Kyle Busch made history at the Auto Club 400 on Sunday, winning his second race of the 2019 season. More importantly, though, the Las Vegas native collected the 200th NASCAR win of his illustrious career. NASCAR has three major series–the Cup Series, the XFinity Series, and the Truck Series. Between the three, Busch has now won a whopping 200 races.
Busch dominated the first 120 laps of the race at the 2-mile Auto Club Speedway (formerly known as the California Speedway) in Fontana, California. The #18 car won each of the first two 60-lap stages, leading over 100 of those 120 laps in the process.
Then, during the caution at the conclusion of the second stage, disaster struck. Busch was caught speeding exiting pit road after making his stop, and he had to begin the third stage from back in 17th place. That wasn’t too much of a problem for the #18 car, as he only needed 20 laps to get back into the Top 10. Still, getting to the Top 10 is one thing. Getting all the way to the front is another challenge entirely.
Busch was the fastest car all race, but getting through traffic to the front still required risky moves and a lot of work. After getting up to 8th, he also picked up a bit of luck. Busch stayed out as long as he could in Stage 3, and a fortuitous caution let him pit with almost the entire field a lap down.
With fresh tires and good track position, Busch was able to move to the front. He was able to dive past Brad Keselowski and Joey Logano in the same turn, and then the #18 car held the lead and took off. In three short laps, he built a lead of over a second. With no cautions in the final 25 laps after Busch took the lead, no one had a chance to catch up. The lead stayed above two seconds all the way to the checkered flag and win number 200.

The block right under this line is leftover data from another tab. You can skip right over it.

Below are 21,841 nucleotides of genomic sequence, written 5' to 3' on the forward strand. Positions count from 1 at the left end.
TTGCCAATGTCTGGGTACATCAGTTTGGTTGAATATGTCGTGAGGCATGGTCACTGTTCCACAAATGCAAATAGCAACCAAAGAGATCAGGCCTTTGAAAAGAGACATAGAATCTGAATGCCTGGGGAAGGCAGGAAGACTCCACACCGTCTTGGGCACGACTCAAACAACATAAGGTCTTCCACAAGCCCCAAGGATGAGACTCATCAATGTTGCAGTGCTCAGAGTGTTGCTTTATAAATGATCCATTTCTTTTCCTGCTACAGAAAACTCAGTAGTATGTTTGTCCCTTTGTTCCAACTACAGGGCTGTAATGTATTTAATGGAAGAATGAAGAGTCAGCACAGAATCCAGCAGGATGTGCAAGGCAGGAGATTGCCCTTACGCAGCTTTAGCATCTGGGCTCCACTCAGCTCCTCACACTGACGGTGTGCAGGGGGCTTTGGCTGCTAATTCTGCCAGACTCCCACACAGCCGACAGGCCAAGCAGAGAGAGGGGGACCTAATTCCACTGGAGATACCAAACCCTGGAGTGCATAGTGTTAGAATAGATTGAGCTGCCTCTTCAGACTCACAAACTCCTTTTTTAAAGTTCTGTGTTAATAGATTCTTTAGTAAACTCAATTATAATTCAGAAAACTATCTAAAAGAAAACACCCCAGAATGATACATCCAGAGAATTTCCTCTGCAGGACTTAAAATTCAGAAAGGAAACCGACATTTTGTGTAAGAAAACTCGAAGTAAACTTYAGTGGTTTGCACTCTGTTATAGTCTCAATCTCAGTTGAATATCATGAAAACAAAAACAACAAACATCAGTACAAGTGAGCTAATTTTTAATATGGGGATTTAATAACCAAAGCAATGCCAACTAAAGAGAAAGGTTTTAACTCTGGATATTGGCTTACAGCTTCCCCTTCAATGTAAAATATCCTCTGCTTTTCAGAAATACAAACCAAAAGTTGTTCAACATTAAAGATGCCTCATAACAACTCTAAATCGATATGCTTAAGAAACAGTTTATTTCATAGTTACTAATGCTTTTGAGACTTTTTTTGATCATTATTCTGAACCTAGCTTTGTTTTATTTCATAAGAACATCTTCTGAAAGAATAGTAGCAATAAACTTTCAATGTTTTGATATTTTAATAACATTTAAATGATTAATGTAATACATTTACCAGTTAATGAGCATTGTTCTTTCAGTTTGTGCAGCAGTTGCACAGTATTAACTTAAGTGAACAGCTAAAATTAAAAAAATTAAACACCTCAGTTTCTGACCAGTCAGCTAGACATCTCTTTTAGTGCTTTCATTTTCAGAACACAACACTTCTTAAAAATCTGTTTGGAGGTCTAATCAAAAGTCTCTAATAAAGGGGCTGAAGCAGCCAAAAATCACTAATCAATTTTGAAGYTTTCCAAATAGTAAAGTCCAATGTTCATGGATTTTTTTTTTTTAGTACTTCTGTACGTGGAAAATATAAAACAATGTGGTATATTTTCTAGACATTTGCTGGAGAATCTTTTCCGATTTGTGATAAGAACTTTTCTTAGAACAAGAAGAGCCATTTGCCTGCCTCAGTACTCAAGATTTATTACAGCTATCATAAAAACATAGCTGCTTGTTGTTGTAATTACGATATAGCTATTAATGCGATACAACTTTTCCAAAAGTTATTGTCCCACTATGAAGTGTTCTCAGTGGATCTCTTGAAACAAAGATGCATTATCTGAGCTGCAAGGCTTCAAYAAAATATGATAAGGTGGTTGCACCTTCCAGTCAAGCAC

What it Means
Kyle Busch moves into rarefied air. He becomes the first since Richard Petty to reach the two century milestone.
Of course, what this number means will be up for fans of auto racing and NASCAR to debate. Petty raced in a different era, but all 200 of his wins came at the Cup Series level (or its historical equivalent). On the other hand, there were often more races and room to race in Petty’s pre-modern era.
For Busch, on the other hand, 94 of his wins have come at the XFinity level, often viewed as NASCAR’s “minor leagues.” In fact, it is noteworthy on its own just how often Busch races at that level. Historically, most top racers stopped racing in the XFinity Series, aside from on rare occasions. Now, though, many of NASCAR’s top racers compete in XFinity races somewhat often (though not weekly).
The modern record for total wins at the Cup Series level is Jeff Gordon’s 93 wins. Jimmie Johnson leads active drivers with 83. Kyle Busch, on the other hand, has only won 53 Cup Series races. How will racing fans and commentators view Busch’s accomplishments compared to the rest? That’s anyone’s guess. It’s pretty clear that NASCAR has its own version of the LeBron vs Jordan debate. For today, though, Kyle Busch is just celebrating a tremendous career milestone, no matter how it ends compared to anyone else.
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